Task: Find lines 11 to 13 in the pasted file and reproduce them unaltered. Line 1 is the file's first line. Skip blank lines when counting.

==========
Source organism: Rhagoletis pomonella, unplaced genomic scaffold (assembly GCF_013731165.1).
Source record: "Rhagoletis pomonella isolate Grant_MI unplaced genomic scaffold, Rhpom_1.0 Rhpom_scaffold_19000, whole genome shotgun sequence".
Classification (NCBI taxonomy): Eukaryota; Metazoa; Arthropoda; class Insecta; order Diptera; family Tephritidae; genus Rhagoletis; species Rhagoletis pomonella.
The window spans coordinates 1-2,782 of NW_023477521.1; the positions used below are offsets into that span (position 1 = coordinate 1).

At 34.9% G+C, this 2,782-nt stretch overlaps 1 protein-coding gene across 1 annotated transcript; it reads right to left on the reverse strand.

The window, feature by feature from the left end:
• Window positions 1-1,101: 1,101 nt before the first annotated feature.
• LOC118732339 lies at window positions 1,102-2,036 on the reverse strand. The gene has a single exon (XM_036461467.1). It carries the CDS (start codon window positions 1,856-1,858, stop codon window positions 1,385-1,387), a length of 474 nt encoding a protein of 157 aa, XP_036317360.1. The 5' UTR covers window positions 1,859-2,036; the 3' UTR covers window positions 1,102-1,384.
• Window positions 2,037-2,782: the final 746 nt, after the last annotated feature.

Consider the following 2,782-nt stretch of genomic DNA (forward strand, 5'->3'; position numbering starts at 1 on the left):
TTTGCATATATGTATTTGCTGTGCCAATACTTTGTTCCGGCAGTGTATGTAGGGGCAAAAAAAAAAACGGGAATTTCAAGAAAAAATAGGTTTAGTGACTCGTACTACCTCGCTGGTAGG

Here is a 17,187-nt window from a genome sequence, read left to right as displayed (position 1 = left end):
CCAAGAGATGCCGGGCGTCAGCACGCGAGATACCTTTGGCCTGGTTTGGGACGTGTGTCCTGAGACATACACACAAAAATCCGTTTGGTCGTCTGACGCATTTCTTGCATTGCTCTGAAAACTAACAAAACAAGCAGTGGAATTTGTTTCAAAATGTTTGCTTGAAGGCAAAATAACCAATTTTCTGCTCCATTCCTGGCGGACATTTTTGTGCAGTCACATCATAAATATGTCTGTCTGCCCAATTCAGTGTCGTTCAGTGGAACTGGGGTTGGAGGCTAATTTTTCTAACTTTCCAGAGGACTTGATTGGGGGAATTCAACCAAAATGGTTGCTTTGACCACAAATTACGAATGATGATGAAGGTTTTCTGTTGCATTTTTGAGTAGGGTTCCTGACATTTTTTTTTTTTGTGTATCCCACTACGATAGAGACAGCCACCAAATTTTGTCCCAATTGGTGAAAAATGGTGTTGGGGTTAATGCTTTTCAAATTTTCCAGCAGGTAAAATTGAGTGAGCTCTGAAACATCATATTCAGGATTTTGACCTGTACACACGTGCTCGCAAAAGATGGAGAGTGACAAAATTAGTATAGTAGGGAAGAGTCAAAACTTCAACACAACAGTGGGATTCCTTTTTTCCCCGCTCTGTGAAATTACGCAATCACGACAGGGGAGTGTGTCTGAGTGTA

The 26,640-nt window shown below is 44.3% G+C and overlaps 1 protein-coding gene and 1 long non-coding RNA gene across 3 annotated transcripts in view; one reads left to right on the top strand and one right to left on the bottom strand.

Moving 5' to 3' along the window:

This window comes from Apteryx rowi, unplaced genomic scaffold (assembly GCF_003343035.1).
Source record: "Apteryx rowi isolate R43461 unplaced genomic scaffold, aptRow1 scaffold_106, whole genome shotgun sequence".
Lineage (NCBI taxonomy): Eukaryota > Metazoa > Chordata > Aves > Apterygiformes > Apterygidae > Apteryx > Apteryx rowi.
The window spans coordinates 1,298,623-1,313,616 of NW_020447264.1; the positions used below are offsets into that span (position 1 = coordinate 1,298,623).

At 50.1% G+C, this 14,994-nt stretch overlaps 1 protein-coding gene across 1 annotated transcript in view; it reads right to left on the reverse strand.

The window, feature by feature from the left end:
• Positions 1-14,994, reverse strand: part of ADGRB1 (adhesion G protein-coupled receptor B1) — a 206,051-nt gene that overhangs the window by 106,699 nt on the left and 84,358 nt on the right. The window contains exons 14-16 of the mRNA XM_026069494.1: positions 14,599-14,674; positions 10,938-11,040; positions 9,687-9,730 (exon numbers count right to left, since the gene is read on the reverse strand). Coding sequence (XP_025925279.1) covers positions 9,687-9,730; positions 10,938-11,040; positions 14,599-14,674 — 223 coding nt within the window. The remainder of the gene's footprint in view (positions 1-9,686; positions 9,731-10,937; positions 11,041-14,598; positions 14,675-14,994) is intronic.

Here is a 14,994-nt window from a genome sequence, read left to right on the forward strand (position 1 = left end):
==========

TTTGCATATATGTATTTGCTGTGCCAATACTTTGTTCCGGCAGTGTATGTAGGGGCAAAAAAAAAAACGGGAATTTCAAGAAAAAATAGGTTTAGTGACTCGTACTACCTCGCTGGTAGG

Here is a 17,187-nt window from a genome sequence, read left to right as displayed (position 1 = left end):
CCAAGAGATGCCGGGCGTCAGCACGCGAGATACCTTTGGCCTGGTTTGGGACGTGTGTCCTGAGACATACACACAAAAATCCGTTTGGTCGTCTGACGCATTTCTTGCATTGCTCTGAAAACTAACAAAACAAGCAGTGGAATTTGTTTCAAAATGTTTGCTTGAAGGCAAAATAACCAATTTTCTGCTCCATTCCTGGCGGACATTTTTGTGCAGTCACATCATAAATATGTCTGTCTGCCCAATTCAGTGTCGTTCAGTGGAACTGGGGTTGGAGGCTAATTTTTCTAACTTTCCAGAGGACTTGATTGGGGGAATTCAACCAAAATGGTTGCTTTGACCACAAATTACGAATGATGATGAAGGTTTTCTGTTGCATTTTTGAGTAGGGTTCCTGACATTTTTTTTTTTTGTGTATCCCACTACGATAGAGACAGCCACCAAATTTTGTCCCAATTGGTGAAAAATGGTGTTGGGGTTAATGCTTTTCAAATTTTCCAGCAGGTAAAATTGAGTGAGCTCTGAAACATCATATTCAGGATTTTGACCTGTACACACGTGCTCGCAAAAGATGGAGAGTGACAAAATTAGTATAGTAGGGAAGAGTCAAAACTTCAACACAACAGTGGGATTCCTTTTTTCCCCGCTCTGTGAAATTACGCAATCACGACAGGGGAGTGTGTCTGAGTGTA